Last time we visited the Gulen Movement they were being accused of being radicals who had training camps across America. Now they are being accused of being a CIA front.
A memoir by a top former Turkish intelligence official claims that a worldwide moderate Islamic movement based in Pennsylvania has been providing cover for the CIA since the mid-1990s.
The memoir, roughly rendered in English as “Witness to Revolution and Near Anarchy,” by retired Turkish intelligence official Osman Nuri Gundes, says the religious-tolerance movement, led by an influential former Turkish imam by the name of Fethullah Gulen, has 600 schools and 4 million followers around the world.
In the 1990s, Gundes alleges, the movement “sheltered 130 CIA agents” at its schools in Kyrgyzstan and Uzbekistan alone, according to a report on his memoir Wednesday by the Paris-based Intelligence Online newsletter.
The book has caused a sensation in Turkey since it was published last month.
Gulen could not be reached for comment.
But two ex-CIA officials with long ties to Central Asia cast doubt on Gundes’s charges.
Former CIA operative Robert Baer, chief of the agency’s Central Asia and Caucasus operations from 1995 through 1997, called the allegations bogus. “The CIA didn’t have any ‘agents’ in Central Asia during my tenure,” he said.
It’s possible, Baer granted, that the CIA “turned around this ship after I left,” but only the spy agency could say for sure, and the CIA does not comment on operational sources and methods.
A U.S. intelligence official, speaking on condition of anonymity, also said Gundes’s “accounts are ringing no bells whatsoever.”
Likewise, Graham Fuller, a former CIA station chief in Kabul and author of “The Future of Political Islam,” threw cold water on Gundes’s allegations about Kyrgyzstan and Uzbekistan.
“I think the story of 130 CIA agents in Gulen schools in Central Asia is pretty wild,” Fuller said by e-mail.
“I should hasten to add that I left CIA in 1987 — nearly 25 years ago — and I have absolutely no concrete personal knowledge whatsoever about this. But my instincts tell me the claim is highly improbable.”
Fuller added, “I cannot even imagine trying to credibly sell such a scheme with a straight face within the agency. As for Nuri Gundes, I am not aware of who he is or what he has written. But there is a lot of wild stuff floating around in Turkey on these issues and Gulen is a real hot button issue.”
Imam Gulen, “whose views are usually close to U.S. policy,” according to Intelligence Online, favors toleration of all religions, putting his movement in direct competition with al-Qaeda and other radical groups for the affection of Muslims across Central Asia, the Middle East and even Europe and Africa, where it has also expanded its reach.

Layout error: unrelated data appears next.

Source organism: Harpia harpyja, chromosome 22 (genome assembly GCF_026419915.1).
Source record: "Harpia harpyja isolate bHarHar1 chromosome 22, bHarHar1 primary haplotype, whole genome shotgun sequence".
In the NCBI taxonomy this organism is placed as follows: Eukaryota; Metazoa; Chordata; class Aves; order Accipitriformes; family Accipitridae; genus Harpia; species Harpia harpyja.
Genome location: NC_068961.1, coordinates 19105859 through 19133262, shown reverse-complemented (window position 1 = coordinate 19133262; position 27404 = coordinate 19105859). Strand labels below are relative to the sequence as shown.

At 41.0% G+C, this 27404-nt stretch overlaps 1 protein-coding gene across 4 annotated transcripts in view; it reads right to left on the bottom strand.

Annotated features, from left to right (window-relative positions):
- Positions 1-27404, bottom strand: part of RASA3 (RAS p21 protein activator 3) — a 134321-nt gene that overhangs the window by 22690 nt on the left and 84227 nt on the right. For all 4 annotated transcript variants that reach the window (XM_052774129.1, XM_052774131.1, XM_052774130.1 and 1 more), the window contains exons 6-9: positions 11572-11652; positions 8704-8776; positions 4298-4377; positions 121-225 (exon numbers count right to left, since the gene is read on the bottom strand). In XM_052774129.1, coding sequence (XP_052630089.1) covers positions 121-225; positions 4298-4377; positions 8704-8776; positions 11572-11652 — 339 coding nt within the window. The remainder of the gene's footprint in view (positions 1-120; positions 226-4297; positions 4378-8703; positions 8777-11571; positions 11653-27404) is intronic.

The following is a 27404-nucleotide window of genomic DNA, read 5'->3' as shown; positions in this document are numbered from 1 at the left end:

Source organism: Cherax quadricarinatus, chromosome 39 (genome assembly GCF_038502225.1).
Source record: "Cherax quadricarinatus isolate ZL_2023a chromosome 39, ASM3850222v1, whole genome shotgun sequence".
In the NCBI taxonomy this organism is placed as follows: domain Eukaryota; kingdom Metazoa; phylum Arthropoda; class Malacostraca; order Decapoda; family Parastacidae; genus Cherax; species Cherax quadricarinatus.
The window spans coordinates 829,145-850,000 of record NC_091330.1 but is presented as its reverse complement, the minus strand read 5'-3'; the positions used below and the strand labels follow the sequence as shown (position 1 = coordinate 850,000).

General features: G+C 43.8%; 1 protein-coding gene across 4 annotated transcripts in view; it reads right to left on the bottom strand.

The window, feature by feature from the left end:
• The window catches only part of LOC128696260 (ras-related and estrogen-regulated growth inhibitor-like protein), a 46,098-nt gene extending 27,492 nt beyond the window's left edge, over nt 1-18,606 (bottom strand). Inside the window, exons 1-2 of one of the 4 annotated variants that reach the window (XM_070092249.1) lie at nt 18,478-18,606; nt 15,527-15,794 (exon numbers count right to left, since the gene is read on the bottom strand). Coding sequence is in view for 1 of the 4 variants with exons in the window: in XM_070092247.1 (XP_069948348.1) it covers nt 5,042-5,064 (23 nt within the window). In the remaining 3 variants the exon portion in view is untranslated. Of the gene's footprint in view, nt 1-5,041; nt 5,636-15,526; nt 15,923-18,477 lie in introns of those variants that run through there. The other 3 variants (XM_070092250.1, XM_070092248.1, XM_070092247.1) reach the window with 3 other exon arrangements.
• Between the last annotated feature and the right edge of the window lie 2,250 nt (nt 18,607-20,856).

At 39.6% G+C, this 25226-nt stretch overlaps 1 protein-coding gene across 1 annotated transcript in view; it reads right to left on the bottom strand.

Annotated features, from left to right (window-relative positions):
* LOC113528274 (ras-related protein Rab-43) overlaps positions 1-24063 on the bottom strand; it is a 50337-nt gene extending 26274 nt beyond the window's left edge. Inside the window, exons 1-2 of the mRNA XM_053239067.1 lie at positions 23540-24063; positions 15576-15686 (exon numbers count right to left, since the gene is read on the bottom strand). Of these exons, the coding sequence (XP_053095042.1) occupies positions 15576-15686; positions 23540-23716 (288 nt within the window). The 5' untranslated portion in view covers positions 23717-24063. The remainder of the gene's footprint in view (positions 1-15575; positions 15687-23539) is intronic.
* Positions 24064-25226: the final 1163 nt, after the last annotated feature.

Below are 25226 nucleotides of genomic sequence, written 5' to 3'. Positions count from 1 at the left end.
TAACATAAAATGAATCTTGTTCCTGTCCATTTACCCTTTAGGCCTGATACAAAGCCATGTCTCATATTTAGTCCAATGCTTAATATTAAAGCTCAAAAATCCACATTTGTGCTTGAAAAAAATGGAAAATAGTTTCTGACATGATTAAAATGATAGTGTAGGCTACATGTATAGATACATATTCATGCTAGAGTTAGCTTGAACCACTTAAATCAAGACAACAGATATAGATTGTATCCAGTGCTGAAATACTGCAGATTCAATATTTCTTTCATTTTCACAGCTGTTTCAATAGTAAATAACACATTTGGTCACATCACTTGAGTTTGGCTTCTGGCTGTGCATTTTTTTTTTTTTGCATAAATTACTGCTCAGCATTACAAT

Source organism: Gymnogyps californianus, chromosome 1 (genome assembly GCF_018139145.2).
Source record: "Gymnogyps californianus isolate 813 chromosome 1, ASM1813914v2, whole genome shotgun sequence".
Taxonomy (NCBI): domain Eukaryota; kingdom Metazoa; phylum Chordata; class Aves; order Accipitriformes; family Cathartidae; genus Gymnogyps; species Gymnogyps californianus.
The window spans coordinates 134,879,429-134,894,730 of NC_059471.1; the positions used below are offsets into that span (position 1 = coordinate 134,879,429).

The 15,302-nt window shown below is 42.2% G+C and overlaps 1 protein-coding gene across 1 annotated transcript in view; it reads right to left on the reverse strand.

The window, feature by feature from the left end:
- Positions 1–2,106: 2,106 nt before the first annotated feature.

Gundes, who was Istanbul station chief for Turkey’s MIT intelligence agency, “personally supervised several investigations into Gulen’s movement in the 1990s,” according to the newsletter’s report on his memoir, which has not been translated into English. The purpose of Gundes’s investigation was not immediately clear. His own religious views could not be determined, but the influence of radical Islamist forces in Turkey swelled in the 1990s.
The imam left Turkey in 1998 and settled in Saylorsburg, Pa., where the movement is headquartered. According to Intelligence Online, he obtained a residence permit only in 2008 with the help of Fuller and George Fidas, whom it described as head of the agency’s outreach to universities.
Fuller says that’s wrong.
“I did not recommend him for a residence permit or anything else. As for George Fidas, I have never even heard of him and don’t know who he is.”
“What I did do,” Fuller explained, “was write a letter to the FBI in early 2006 …at a time when Gulen’s enemies were pressing for his extradition to Turkey from the U.S. In the post 9/11 environment, they began spreading the word that he was a dangerous radical. In my statement to the FBI I offered my views…that I did not believe he posed a security threat of any kind to the U.S. I still believe that today, as do a large body of scholars on contemporary Islam.
“I do not at all consider Gulen a radical or dangerous.” Fuller continued. “Indeed in my view–and I have studied a lot of Islamist movements worldwide–his movement is perhaps one of the most encouraging in terms of the evolution of contemporary Islamic political and social thinking…”
Fidas could not be reached for comment, nor would the CIA answer questions about him. George Washington University’s Elliot School of International Affairs lists him as a visiting professor and “Director for Outreach in the Office of the Assistant Director of Central Intelligence for Analysis and Production.”
But the title was abolished when the Directorate of National Intelligence was created several years ago, an informed source said.
Jeff Stein | January 5, 2011; 5:08 PM ET